What are the alternatives when a participant is resistant to mediation?

by Elizabeth Rosa, Founder and Principal at Resolve at Work

Working as a mediator of workplace conflict, I sometimes come across parties who are resistant to taking part in a mediation. At the intake meeting, I explain the procedure and check that the parties understand the process that will take place. They will often be amenable to continuing with the meeting and are keen to explain the issues at hand from their perspective. But they usually get stuck on answering questions about what they would like from the other party, or about what ideas they may have for how to work better with the other party. The reason they get stuck on the future-focused questions is because they do not really want to do the mediation.

If a party does not want to do a mediation, it is important to find out what they see as the alternative.

In, say, a mediation in a litigated matter about legal issues, if a party does not want to participate, their option is to have the matter heard in court. They take the risk that they may lose the case. Or even if they win, they may get a verdict for less than the other party might have offered, had there been a mediation. They usually have a strong belief that they will win, which may be unrealistic.

In a workplace mediation, if a party does not wish to be a part of the mediation, this may be because they think there are alternatives - what they imagine could happen - but often these ideas have not been thought through:

  • the other party being dismissed

  • not having to work with, or for, the other party any more

  • the other party changes to another role

  • the other party locates to another part of the office

It may be worthwhile to ask the person what they think will happen next if they do not take part in the mediation. The party may mention some of the ideas above. The mediator may reality-test with them, whether those ideas are realistic, or whether they have been given the impression by HR that one of these options might be possible. Obviously, the mediator is not an advisor on options but has a role in ensuring the party understands what they are choosing when they reject the option of a mediation.

If HR has not indicated any alternatives, it might be because they wish to explore mediation first before considering what the options are. In this case, by rejecting mediation, the party will be choosing uncertainty as they usually do not know what will happen next.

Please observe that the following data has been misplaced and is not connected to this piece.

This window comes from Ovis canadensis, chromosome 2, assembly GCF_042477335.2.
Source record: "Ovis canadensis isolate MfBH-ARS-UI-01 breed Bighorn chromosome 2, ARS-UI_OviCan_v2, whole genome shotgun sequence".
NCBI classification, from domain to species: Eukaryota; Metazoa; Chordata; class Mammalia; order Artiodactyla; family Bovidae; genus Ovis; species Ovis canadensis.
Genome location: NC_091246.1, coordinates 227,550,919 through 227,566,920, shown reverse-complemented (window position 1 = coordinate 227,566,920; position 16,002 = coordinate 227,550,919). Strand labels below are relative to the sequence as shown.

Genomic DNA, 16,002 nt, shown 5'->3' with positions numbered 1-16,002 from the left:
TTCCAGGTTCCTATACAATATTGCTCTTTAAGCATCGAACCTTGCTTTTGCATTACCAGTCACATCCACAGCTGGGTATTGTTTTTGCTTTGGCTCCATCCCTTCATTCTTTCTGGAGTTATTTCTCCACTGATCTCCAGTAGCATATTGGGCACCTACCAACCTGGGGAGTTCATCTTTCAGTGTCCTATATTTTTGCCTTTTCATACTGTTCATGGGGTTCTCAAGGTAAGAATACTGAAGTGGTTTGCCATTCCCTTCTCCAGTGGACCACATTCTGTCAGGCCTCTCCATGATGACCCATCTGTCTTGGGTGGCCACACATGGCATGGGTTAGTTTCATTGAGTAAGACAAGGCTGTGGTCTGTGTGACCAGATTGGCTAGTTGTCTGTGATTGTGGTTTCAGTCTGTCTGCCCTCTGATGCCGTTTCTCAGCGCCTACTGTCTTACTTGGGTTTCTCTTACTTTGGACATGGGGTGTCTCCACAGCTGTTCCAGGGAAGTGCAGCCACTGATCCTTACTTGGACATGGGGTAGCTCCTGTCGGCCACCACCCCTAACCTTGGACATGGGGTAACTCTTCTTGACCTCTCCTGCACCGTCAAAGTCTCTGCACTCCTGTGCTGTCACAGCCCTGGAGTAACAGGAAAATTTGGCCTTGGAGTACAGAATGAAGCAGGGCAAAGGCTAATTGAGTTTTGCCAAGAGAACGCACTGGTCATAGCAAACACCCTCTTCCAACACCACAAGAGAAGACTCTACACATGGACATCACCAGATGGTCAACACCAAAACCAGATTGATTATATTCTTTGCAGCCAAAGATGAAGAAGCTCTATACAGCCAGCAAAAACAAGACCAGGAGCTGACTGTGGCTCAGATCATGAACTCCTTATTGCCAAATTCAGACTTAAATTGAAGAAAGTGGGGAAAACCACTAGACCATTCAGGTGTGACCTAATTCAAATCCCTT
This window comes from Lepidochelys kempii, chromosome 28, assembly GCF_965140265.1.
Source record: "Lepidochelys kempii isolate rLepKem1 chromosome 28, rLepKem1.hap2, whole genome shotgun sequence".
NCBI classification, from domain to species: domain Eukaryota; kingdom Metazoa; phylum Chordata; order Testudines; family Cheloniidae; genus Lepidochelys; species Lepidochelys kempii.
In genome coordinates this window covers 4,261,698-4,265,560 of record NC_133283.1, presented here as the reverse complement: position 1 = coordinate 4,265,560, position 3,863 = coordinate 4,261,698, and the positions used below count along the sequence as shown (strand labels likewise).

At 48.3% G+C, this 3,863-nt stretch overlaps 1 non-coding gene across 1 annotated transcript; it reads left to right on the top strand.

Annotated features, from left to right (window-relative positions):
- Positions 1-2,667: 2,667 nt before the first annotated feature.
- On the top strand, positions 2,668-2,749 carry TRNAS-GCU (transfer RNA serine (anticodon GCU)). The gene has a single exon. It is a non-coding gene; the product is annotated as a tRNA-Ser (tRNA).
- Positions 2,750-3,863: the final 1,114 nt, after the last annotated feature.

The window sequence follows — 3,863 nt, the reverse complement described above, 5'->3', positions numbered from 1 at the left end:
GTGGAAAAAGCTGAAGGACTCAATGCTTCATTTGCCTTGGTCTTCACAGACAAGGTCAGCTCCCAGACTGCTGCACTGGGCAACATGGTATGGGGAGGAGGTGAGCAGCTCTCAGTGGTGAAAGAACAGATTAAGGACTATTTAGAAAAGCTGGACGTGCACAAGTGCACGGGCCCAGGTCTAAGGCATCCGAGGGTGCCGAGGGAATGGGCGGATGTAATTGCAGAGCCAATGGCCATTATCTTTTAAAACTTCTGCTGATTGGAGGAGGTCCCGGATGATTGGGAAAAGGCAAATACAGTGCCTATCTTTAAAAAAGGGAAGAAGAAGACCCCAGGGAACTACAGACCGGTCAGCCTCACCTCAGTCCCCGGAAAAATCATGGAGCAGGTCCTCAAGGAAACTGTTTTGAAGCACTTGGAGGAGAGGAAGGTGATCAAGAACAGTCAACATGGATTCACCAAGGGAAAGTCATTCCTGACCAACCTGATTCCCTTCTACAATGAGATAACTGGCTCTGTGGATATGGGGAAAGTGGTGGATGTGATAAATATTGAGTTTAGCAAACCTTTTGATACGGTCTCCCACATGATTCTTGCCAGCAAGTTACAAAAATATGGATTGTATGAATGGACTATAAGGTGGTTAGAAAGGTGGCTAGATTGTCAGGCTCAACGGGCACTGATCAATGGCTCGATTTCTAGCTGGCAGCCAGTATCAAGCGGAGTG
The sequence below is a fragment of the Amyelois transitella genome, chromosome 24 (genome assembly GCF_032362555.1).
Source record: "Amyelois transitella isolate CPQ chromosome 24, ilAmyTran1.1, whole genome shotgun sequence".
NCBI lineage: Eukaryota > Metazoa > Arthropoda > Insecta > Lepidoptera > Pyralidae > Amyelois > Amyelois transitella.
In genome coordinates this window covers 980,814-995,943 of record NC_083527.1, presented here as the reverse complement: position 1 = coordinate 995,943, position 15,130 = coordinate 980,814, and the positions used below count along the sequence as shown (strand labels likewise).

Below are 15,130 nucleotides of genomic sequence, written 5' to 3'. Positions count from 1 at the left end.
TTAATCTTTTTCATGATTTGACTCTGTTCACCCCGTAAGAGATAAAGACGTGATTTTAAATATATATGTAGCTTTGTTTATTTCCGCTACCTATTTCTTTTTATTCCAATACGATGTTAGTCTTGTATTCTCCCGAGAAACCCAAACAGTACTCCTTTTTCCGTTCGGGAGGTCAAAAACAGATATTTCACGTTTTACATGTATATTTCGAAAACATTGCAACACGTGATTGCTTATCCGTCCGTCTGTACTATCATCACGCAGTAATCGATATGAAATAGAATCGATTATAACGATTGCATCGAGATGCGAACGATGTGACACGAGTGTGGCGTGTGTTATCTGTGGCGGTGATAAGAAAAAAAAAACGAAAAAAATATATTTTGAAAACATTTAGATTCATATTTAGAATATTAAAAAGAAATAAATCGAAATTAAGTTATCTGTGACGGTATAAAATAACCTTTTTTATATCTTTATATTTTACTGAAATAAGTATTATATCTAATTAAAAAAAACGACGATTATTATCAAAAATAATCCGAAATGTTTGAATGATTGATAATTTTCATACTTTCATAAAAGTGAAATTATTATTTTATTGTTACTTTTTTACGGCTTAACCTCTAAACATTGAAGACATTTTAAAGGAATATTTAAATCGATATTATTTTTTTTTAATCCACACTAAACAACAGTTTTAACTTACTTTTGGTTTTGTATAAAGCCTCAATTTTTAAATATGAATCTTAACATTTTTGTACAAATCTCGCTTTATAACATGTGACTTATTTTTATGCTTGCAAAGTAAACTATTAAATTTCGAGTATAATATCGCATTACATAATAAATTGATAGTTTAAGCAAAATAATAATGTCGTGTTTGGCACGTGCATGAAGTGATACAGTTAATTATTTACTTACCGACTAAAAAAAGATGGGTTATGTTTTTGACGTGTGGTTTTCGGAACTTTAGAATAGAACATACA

A party may feel that they do not need to do the mediation because

  • they don’t have a problem with the other party

  • they have been ‘vindicated’ in an investigation into their conduct and so there are no more issues.

  • they don’t want to meet with the other party

In this situation, the mediator will again need to investigate with the party what they think the future would look like if they do not mediate. Do they think that the other party’s concerns will go away? By rejecting mediation, the parties need to become aware that they are choosing a less certain path forward.

In trying to establish if a party does wish to participate in a mediation, perhaps it boils down to a simple question: if a mediation is about improving the workplace relationship, then the question may be ‘Do you want to improve the workplace relationship with the other person?’

It is important for the mediator to check willingness to do a mediation because participation is voluntary. If a party is reluctant to take part they will not participate well in the mediation. This will be detrimental to the process and potentially harmful to the other party. Parties need to take part in a mediation in good faith.

Above all, give a party space to reflect so that if they do ultimately agree to participate in the mediation, then they are truly on board for the process.

Elizabeth Rosa is a Nationally Accredited Mediator, a Workshop Facilitator and the Founder of Resolve-at-Work.